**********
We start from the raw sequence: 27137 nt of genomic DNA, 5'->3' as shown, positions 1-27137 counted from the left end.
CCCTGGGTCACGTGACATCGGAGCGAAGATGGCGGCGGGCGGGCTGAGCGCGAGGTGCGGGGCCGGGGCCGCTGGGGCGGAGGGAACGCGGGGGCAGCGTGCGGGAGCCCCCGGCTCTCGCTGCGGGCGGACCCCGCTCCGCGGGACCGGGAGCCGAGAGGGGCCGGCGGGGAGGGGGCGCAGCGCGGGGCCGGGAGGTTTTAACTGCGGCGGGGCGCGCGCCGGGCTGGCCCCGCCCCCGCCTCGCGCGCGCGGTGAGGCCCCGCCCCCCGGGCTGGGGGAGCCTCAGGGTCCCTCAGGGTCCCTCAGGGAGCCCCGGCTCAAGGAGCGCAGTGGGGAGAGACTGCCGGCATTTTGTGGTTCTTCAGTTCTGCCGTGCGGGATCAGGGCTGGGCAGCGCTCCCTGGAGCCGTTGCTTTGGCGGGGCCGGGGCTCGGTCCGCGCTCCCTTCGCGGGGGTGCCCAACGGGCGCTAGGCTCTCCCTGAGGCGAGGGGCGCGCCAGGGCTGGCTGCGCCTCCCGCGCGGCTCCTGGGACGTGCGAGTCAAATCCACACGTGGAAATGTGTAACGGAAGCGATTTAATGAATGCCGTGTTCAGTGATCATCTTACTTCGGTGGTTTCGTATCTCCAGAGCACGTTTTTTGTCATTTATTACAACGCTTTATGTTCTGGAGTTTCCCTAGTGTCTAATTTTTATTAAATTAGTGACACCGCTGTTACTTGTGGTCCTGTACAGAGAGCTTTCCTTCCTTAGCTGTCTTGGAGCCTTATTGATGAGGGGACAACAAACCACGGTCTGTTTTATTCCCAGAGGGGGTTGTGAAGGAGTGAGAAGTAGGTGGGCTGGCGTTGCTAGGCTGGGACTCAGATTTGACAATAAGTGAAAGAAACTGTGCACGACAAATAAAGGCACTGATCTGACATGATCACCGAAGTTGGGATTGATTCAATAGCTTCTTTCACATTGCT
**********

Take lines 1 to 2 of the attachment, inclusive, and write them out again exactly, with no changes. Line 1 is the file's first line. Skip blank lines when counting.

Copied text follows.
We start from the raw sequence: 27137 nt of genomic DNA, 5'->3' as shown, positions 1-27137 counted from the left end.
CCCTGGGTCACGTGACATCGGAGCGAAGATGGCGGCGGGCGGGCTGAGCGCGAGGTGCGGGGCCGGGGCCGCTGGGGCGGAGGGAACGCGGGGGCAGCGTGCGGGAGCCCCCGGCTCTCGCTGCGGGCGGACCCCGCTCCGCGGGACCGGGAGCCGAGAGGGGCCGGCGGGGAGGGGGCGCAGCGCGGGGCCGGGAGGTTTTAACTGCGGCGGGGCGCGCGCCGGGCTGGCCCCGCCCCCGCCTCGCGCGCGCGGTGAGGCCCCGCCCCCCGGGCTGGGGGAGCCTCAGGGTCCCTCAGGGTCCCTCAGGGAGCCCCGGCTCAAGGAGCGCAGTGGGGAGAGACTGCCGGCATTTTGTGGTTCTTCAGTTCTGCCGTGCGGGATCAGGGCTGGGCAGCGCTCCCTGGAGCCGTTGCTTTGGCGGGGCCGGGGCTCGGTCCGCGCTCCCTTCGCGGGGGTGCCCAACGGGCGCTAGGCTCTCCCTGAGGCGAGGGGCGCGCCAGGGCTGGCTGCGCCTCCCGCGCGGCTCCTGGGACGTGCGAGTCAAATCCACACGTGGAAATGTGTAACGGAAGCGATTTAATGAATGCCGTGTTCAGTGATCATCTTACTTCGGTGGTTTCGTATCTCCAGAGCACGTTTTTTGTCATTTATTACAACGCTTTATGTTCTGGAGTTTCCCTAGTGTCTAATTTTTATTAAATTAGTGACACCGCTGTTACTTGTGGTCCTGTACAGAGAGCTTTCCTTCCTTAGCTGTCTTGGAGCCTTATTGATGAGGGGACAACAAACCACGGTCTGTTTTATTCCCAGAGGGGGTTGTGAAGGAGTGAGAAGTAGGTGGGCTGGCGTTGCTAGGCTGGGACTCAGATTTGACAATAAGTGAAAGAAACTGTGCACGACAAATAAAGGCACTGATCTGACATGATCACCGAAGTTGGGATTGATTCAATAGCTTCTTTCACATTGCT